Medical students at Robinson, like all those undergoing clinical training within the University of Cambridge, are expected to undertake an elective period of clinical practice and research during their fifth year of studying medicine (the second clinical year).  Students select an elective opportunity depending on a range of factors.  Many try to use this period to work in a completely different environment from the NHS in order to broaden their clinical and research experience and to provide comparisons for the system in which their training is based.  Often they do this by arranging an elective overseas, either in a developing country with limited healthcare resources, or in a developed country with different funding systems for, or approaches to, healthcare or research.  Such electives are invaluable in helping to train and develop the best possible patient-centred clinicians.  Approximately 80% of students chose to undertake their elective abroad in order to experience a different health system from the NHS.  The remaining 20% chose to complete their electives in the UK and used this time to gain greater experience in one or two particular speciality areas, as for many students this elective is their only chance to spend more than a week or two in certain specialities before they had to make decisions about applying for a speciality registrar place later in their career progression.

Students are expected to cover the costs of these electives, including travel, occupational health costs (such as inoculations), elective fees payable to the host hospital, accommodation and subsistence.  These costs can have a significant impact on the choices that students are able to make about their elective period, with those from lower income backgrounds sometimes unable to pursue their preferred elective due to of lack of funds.  Given these electives are compulsory, this can also mean that students have lower personal funds available for subsistence during term time.

The number of students affected in this way at Robinson is increasing, in part because of the increase in student fees for UK/EU students in recent years creating a situation in which medical students are already heavily in debt by this stage of their training and also because the allocation of clinical training places in the UK is changing.  From 2015 all pre-clinical medical students at Cambridge will remain in Cambridge for their clinical training.  Previously, the allocation of clinical places around the UK was decided by a funding formula that resulted in up to half the pre-clinical students from Cambridge having to move to London, Oxford or other centres of medical training because there were insufficient places available at Cambridge.  It will be a great benefit to medical students to be able to complete their training within a single university, but it does mean that Robinson will have up to nine students going on medical elective placements each year, instead of the previous three.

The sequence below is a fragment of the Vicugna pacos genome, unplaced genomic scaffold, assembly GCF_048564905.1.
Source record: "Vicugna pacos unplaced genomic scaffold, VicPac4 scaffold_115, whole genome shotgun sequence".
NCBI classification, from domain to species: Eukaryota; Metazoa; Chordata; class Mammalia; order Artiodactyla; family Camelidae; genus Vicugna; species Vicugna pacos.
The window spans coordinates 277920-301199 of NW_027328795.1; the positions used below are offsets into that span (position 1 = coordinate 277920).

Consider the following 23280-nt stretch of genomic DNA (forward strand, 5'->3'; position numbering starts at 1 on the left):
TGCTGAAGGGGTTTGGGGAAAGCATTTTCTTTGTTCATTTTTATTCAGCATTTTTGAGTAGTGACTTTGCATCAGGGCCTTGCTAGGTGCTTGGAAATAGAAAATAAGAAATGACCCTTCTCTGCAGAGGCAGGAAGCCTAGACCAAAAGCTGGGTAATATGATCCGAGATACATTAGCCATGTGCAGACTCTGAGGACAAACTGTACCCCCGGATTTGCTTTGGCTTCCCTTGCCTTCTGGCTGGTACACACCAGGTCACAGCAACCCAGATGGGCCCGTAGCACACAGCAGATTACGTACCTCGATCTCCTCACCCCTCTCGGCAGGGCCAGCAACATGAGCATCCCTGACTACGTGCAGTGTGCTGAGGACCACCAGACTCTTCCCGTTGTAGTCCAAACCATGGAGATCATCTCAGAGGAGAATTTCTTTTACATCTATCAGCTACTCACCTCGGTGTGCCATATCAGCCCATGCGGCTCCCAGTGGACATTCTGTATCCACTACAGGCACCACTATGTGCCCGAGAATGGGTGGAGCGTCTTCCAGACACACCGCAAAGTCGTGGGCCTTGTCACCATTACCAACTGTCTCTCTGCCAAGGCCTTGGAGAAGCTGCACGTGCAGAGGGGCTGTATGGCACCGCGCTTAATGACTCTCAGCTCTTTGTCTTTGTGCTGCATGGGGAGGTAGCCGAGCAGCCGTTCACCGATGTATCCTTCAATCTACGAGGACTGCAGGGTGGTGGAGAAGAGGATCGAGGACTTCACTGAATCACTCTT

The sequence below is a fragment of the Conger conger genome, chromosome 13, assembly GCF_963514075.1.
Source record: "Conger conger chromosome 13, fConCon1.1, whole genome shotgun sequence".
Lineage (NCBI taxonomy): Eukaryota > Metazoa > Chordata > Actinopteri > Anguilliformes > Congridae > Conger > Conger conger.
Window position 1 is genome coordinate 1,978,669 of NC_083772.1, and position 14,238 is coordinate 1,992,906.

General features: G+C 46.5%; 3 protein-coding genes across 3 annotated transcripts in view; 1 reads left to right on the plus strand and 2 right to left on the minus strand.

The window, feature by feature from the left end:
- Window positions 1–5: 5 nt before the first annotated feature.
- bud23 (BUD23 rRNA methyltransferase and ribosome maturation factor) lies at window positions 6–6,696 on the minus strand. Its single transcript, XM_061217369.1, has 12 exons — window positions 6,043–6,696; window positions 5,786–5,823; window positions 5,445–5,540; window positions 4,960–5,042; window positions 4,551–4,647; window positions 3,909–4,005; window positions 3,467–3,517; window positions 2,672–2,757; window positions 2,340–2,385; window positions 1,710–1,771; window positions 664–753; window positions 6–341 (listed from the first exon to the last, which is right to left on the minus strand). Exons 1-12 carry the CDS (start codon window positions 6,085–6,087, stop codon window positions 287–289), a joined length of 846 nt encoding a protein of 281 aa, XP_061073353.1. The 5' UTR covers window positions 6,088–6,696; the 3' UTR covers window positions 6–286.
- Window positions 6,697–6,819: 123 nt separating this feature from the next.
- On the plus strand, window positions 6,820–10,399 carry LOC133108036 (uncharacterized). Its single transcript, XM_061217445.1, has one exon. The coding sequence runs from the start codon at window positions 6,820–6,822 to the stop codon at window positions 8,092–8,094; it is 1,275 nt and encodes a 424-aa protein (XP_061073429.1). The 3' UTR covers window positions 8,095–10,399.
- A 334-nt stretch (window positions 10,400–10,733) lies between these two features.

In addition to the compulsory clinical electives, the brightest students are encouraged to undertake a summer placement during their pre-clinical training.  These are approximately 2 months long and usually based in a high-level bioscience lab in the UK or overseas.  The best students are encouraged to undertake these projects in order to further develop their capabilities and realise their full potential as a clinician by providing a more detailed understanding of the scientific research behind clinical practice.  It also encourages students to consider applying for combined MB/PhD programmes, or complete a PhD or MD later in their clinical training.  These programmes are highly competitive, and summer research projects provide valuable research experience for their applications, as well as important insights into academic medical careers. The College would like to offer up to four grants per year averaging £750 each.

This combination of the increase in student fees, the increased numbers of clinical students at Robinson and the restricted grant-making resources already available in College has resulted in the decision to seek to raise funds for a dedicated and permanent medical student support fund.  In the first instance, we aim to be able to offer each medical student an average of £1,500 towards their medical elective expenses and later to also award up to four summer project grants per annum.  With up to nine students per annum applying for elective support, this £13,500 per annum cost for electives, plus £3,000 for summer projects, requires an endowment fund of £413,000 based on the College’s 4% draw down rule. Seed-corn funding of £30,000 has been given to establish the Chaffield Shaw Medical Support Fund.